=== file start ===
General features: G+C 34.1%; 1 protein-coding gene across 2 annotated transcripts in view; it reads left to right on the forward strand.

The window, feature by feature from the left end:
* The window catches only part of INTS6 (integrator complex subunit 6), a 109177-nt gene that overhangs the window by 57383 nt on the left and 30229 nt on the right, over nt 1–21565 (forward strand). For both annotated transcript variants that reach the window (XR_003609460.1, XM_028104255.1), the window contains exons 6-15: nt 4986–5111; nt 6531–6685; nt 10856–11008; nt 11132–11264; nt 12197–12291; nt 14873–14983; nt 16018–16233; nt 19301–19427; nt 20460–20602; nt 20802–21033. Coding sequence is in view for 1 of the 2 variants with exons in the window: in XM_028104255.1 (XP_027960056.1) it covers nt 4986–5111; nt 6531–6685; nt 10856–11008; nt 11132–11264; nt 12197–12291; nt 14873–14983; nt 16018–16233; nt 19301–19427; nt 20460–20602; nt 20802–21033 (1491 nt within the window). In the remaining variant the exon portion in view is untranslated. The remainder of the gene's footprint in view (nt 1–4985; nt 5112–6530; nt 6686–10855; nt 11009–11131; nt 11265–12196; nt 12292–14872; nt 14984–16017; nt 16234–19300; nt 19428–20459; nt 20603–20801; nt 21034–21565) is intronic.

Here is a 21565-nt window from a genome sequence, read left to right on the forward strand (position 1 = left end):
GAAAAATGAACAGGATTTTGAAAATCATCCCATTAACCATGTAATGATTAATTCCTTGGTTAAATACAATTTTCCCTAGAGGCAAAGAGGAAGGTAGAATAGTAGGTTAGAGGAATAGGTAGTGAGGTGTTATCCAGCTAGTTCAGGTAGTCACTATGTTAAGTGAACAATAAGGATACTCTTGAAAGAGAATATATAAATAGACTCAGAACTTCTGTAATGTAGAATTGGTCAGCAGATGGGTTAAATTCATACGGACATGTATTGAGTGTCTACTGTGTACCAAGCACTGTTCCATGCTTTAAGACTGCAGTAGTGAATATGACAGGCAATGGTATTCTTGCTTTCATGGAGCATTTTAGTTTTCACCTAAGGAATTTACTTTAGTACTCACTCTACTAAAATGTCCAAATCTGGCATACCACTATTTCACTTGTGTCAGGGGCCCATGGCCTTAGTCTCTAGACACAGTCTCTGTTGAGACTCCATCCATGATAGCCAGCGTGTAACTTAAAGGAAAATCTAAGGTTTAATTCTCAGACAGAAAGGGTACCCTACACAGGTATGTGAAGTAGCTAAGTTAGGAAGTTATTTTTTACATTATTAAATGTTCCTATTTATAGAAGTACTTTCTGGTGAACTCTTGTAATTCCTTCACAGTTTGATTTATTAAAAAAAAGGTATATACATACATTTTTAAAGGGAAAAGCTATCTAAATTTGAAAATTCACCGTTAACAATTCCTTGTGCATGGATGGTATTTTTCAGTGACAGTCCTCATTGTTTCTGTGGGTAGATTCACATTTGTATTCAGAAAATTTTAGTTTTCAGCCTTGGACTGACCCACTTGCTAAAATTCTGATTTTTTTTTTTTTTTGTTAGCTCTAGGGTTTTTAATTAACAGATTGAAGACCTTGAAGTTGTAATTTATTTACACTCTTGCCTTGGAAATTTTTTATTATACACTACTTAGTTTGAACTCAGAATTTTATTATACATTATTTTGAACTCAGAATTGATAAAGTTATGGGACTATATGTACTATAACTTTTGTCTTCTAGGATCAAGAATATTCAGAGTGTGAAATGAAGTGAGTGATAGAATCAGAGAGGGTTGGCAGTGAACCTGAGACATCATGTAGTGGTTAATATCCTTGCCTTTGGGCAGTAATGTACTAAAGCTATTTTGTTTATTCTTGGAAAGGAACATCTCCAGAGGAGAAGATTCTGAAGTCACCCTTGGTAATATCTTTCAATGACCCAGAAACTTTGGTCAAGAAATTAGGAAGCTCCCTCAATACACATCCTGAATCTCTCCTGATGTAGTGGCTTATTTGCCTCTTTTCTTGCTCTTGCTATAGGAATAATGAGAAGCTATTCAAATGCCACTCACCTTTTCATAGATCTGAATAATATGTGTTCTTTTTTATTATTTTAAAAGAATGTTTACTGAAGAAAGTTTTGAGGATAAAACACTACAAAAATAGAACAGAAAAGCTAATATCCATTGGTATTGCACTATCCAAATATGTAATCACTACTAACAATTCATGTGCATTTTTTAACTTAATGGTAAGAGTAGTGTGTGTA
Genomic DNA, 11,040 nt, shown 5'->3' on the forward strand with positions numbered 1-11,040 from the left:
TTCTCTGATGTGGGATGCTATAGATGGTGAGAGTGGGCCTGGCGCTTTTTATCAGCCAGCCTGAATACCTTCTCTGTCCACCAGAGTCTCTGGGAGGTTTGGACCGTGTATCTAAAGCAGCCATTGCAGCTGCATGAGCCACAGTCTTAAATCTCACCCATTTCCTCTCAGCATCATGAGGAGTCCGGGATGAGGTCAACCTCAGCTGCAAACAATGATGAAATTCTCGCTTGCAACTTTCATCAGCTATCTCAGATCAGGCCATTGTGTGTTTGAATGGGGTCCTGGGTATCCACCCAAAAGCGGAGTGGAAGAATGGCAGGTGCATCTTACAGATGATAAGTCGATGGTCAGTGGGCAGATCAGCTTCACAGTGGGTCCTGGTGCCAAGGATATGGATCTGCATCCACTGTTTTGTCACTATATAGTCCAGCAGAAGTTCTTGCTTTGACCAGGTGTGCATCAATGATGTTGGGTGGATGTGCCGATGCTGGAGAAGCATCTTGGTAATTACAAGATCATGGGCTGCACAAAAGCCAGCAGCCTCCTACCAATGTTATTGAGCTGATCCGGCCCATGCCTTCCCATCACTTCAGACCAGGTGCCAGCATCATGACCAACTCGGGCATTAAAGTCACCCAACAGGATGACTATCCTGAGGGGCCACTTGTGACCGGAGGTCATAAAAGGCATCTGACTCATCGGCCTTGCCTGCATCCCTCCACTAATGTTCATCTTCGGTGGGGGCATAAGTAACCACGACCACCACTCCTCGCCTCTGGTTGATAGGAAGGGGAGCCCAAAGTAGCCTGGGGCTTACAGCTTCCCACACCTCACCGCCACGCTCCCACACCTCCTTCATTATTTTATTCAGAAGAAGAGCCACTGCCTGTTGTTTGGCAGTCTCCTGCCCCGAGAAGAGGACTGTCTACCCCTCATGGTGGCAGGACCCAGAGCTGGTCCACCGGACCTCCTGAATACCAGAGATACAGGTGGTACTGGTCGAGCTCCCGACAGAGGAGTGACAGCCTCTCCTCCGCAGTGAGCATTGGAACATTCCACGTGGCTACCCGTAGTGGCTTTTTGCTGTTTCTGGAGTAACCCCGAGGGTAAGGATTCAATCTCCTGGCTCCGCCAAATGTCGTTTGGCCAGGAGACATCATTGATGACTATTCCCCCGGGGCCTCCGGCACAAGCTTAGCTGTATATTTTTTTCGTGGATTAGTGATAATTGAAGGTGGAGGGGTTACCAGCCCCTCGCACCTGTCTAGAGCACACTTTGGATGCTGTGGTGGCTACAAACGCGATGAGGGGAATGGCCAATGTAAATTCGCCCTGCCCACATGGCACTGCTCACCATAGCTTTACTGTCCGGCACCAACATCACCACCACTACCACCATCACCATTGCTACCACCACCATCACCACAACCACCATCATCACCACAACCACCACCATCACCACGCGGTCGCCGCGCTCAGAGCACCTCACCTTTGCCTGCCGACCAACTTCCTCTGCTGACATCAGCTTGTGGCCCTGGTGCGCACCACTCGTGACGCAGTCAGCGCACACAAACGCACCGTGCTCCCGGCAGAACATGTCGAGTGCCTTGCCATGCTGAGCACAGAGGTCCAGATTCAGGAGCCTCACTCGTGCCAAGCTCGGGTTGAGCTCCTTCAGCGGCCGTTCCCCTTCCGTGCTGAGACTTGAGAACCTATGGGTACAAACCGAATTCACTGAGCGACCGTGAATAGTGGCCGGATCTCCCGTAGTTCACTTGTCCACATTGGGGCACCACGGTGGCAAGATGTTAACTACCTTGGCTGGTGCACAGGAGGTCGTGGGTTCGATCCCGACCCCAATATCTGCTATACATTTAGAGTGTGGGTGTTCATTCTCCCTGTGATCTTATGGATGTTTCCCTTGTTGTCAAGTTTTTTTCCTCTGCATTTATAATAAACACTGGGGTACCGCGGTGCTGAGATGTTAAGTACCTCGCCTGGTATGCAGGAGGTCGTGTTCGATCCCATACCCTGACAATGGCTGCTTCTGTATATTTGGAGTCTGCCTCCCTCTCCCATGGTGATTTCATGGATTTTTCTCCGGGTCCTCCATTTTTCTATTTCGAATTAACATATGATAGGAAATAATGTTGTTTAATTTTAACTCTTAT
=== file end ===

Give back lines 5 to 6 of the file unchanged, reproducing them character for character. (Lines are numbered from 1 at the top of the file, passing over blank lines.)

GAAAAATGAACAGGATTTTGAAAATCATCCCATTAACCATGTAATGATTAATTCCTTGGTTAAATACAATTTTCCCTAGAGGCAAAGAGGAAGGTAGAATAGTAGGTTAGAGGAATAGGTAGTGAGGTGTTATCCAGCTAGTTCAGGTAGTCACTATGTTAAGTGAACAATAAGGATACTCTTGAAAGAGAATATATAAATAGACTCAGAACTTCTGTAATGTAGAATTGGTCAGCAGATGGGTTAAATTCATACGGACATGTATTGAGTGTCTACTGTGTACCAAGCACTGTTCCATGCTTTAAGACTGCAGTAGTGAATATGACAGGCAATGGTATTCTTGCTTTCATGGAGCATTTTAGTTTTCACCTAAGGAATTTACTTTAGTACTCACTCTACTAAAATGTCCAAATCTGGCATACCACTATTTCACTTGTGTCAGGGGCCCATGGCCTTAGTCTCTAGACACAGTCTCTGTTGAGACTCCATCCATGATAGCCAGCGTGTAACTTAAAGGAAAATCTAAGGTTTAATTCTCAGACAGAAAGGGTACCCTACACAGGTATGTGAAGTAGCTAAGTTAGGAAGTTATTTTTTACATTATTAAATGTTCCTATTTATAGAAGTACTTTCTGGTGAACTCTTGTAATTCCTTCACAGTTTGATTTATTAAAAAAAAGGTATATACATACATTTTTAAAGGGAAAAGCTATCTAAATTTGAAAATTCACCGTTAACAATTCCTTGTGCATGGATGGTATTTTTCAGTGACAGTCCTCATTGTTTCTGTGGGTAGATTCACATTTGTATTCAGAAAATTTTAGTTTTCAGCCTTGGACTGACCCACTTGCTAAAATTCTGATTTTTTTTTTTTTTTGTTAGCTCTAGGGTTTTTAATTAACAGATTGAAGACCTTGAAGTTGTAATTTATTTACACTCTTGCCTTGGAAATTTTTTATTATACACTACTTAGTTTGAACTCAGAATTTTATTATACATTATTTTGAACTCAGAATTGATAAAGTTATGGGACTATATGTACTATAACTTTTGTCTTCTAGGATCAAGAATATTCAGAGTGTGAAATGAAGTGAGTGATAGAATCAGAGAGGGTTGGCAGTGAACCTGAGACATCATGTAGTGGTTAATATCCTTGCCTTTGGGCAGTAATGTACTAAAGCTATTTTGTTTATTCTTGGAAAGGAACATCTCCAGAGGAGAAGATTCTGAAGTCACCCTTGGTAATATCTTTCAATGACCCAGAAACTTTGGTCAAGAAATTAGGAAGCTCCCTCAATACACATCCTGAATCTCTCCTGATGTAGTGGCTTATTTGCCTCTTTTCTTGCTCTTGCTATAGGAATAATGAGAAGCTATTCAAATGCCACTCACCTTTTCATAGATCTGAATAATATGTGTTCTTTTTTATTATTTTAAAAGAATGTTTACTGAAGAAAGTTTTGAGGATAAAACACTACAAAAATAGAACAGAAAAGCTAATATCCATTGGTATTGCACTATCCAAATATGTAATCACTACTAACAATTCATGTGCATTTTTTAACTTAATGGTAAGAGTAGTGTGTGTA
Genomic DNA, 11,040 nt, shown 5'->3' on the forward strand with positions numbered 1-11,040 from the left: